We’ve handled several incident response (IR) cases where threat actors distributed BumbleBee malware. After the initial infection, the threat actors inject Cobalt Strike shellcode in memory and execute discovery commands to collect info about the victim’s network. We believe that threat actors performed this data collection in order to execute the next stage of the infection.

The next stage is probably related to ransomware operations. We’re still investigating IR cases in order to find conclusive evidence that the next stage delivers ransomware.

On April 12, 2022, the BumbleBee IAB group was spotted using IMG file format in addition to ISO file format.

You can see an example in the image below.

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The IMG file, which contains LNK and DLL

Orion’s technical analysis

Initial Access

The BumbleBee payload was delivered via a spear phishing email that was sent from a spoofed email address. The email contains a URL link to the legitimate public storage service, TransferXL.

Graphical user interface, application Description automatically generatedSpear phishing email with a link to TransferXL

Below you’ll see the legitimate public storage site, which leads the victim to the link to the malicious file.

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TransferXL legitimate public storage services

Once they click download, the victim receives a ZIP folder that contains the malicious ISO image files.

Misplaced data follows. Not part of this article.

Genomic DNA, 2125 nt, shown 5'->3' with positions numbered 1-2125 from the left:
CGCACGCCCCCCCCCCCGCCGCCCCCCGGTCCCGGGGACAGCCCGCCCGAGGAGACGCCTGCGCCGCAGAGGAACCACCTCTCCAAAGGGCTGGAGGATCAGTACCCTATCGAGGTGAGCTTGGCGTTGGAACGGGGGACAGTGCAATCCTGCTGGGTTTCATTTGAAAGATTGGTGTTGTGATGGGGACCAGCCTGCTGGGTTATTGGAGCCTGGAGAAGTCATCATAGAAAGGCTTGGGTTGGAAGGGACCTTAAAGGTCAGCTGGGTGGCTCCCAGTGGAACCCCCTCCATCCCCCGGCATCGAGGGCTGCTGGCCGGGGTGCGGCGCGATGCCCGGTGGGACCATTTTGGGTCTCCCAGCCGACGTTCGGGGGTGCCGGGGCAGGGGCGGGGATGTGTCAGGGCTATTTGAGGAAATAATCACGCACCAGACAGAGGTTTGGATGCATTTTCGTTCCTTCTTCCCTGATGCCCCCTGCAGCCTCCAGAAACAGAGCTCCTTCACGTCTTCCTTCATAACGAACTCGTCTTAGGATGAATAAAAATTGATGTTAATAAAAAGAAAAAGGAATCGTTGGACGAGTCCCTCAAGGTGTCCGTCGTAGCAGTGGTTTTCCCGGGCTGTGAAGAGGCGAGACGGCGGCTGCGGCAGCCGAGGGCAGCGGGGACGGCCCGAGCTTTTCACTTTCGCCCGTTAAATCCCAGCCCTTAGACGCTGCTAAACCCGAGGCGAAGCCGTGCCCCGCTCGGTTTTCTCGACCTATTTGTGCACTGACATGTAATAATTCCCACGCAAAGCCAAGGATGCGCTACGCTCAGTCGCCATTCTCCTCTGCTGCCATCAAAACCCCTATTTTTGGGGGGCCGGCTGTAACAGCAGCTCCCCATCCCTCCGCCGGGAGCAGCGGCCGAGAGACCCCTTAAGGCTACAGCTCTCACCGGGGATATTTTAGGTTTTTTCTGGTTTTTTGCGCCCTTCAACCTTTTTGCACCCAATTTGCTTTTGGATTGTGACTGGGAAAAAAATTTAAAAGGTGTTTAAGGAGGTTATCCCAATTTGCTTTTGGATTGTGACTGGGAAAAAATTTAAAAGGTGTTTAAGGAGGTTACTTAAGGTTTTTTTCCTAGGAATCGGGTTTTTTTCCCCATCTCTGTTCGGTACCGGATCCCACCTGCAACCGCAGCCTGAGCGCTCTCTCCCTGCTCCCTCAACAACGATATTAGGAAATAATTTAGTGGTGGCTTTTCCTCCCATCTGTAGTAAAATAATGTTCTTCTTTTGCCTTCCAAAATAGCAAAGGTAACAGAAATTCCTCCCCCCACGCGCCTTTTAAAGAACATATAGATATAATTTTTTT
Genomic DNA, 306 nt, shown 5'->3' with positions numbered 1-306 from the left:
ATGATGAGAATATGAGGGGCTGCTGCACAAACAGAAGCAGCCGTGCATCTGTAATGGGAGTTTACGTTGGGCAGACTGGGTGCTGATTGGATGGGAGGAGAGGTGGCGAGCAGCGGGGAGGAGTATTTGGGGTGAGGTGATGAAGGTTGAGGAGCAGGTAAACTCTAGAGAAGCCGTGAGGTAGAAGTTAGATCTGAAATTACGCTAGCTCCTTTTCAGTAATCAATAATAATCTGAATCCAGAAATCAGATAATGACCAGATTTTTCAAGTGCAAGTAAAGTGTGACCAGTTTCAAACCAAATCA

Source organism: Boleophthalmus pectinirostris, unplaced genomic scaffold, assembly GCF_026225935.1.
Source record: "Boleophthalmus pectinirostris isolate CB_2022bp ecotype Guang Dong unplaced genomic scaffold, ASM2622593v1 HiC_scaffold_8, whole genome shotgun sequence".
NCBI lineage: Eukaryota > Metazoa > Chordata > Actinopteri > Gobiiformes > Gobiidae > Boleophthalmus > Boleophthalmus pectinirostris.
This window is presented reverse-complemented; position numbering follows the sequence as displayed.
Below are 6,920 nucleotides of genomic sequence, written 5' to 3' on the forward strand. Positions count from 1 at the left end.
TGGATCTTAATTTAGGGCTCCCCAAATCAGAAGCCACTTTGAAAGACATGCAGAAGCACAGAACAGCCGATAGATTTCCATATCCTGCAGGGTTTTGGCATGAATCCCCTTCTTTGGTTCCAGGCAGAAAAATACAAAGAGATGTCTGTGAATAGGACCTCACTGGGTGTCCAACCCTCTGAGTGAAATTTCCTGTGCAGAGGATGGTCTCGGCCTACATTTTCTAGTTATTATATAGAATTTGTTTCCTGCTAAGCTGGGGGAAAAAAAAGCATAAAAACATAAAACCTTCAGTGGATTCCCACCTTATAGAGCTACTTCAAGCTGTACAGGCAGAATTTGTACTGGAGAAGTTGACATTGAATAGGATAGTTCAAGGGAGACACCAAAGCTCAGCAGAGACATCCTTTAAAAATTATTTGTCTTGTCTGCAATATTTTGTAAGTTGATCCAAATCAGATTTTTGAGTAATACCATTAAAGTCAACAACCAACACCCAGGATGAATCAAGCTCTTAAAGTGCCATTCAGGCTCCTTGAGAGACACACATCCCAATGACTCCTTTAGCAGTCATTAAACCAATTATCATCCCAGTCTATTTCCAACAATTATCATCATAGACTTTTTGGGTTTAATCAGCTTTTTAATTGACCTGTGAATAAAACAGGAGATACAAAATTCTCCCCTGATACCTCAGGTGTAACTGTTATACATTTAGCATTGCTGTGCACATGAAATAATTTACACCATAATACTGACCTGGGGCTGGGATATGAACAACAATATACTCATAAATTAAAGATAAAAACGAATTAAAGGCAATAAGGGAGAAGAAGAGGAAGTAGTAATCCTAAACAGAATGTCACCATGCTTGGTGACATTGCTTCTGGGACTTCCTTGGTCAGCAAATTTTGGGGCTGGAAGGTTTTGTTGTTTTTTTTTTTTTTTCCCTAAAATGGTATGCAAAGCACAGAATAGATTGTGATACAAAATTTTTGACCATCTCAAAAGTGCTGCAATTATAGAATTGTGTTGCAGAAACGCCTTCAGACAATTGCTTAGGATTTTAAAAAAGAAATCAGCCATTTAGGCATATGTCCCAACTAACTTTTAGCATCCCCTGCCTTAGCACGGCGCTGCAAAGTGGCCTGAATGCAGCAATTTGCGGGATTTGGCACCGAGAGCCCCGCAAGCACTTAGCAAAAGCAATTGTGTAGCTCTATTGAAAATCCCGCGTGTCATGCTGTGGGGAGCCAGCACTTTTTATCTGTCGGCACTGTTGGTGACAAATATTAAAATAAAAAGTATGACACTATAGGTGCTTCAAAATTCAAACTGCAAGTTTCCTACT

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Spoofed company email address


Below is an example of what the ZIP file from the TransferXL link looks like.

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ZIP file download from TransferXL

The ZIP file contains an ISO image file with the following name “documents-04-106.iso.” Note that the following ISO image file name pattern was used for all the files that we have analyzed:

  • documents-[0-9]{1,4}-[0-9]{1,4}\.iso

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ISO image file

From this step, threat actors rely on the victim (user) interaction with the ISO image file. The threat actors use a masquerading technique by setting the LNK file icon to be a folder icon in order to lure the victim to click on the LNK file:

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ISO image file contains LNK and DLL

In addition, the DLL payload attribute is set as “Hidden” in order to hide the DLL payload from the user when interacting with the ISO image file:

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Hidden attribute for the DLL

The masqueraded LNK file properties show that the execution target is as follows:

  • C:\Windows\System32\rundll32.exe settings.dll,IternalJob

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LNK executes the DLL via rundll32 command

After the initial execution, the BumbleBee DLL is copied to the %programdata%/{RandomDir} directory. In addition to the DLL, a VBS script is also dropped to the same directory:

  • [a-z]:\\programdata\\[a-z0-9]{16}\\[a-z0-9]{16}\.[vbs|dll]

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TTPs indicators during the execution

We have other artifacts from different IR cases, where we have observed the following activity. The screenshot below shows an event that detected a creation of a payload in the %ProgramData%\{Random} directory the DLL payload is a copy of the initial BumbleBee loader that executed by Rundll32 from the ISO image file:

Copy of the BumbleBee DLL to %Programdata% directory

In other IR cases, we observed an execution flow that’s bit different. For example, a LNK that points to the following execution targets:

  • cmd.exe /c start rundll32 neqw.dll,IternalJob
  • rundll32.exe advpack.dll,RegisterOCX sysctl.exe


We detected a scheduled task execution during the BumbleBee infection:

Grandparent process: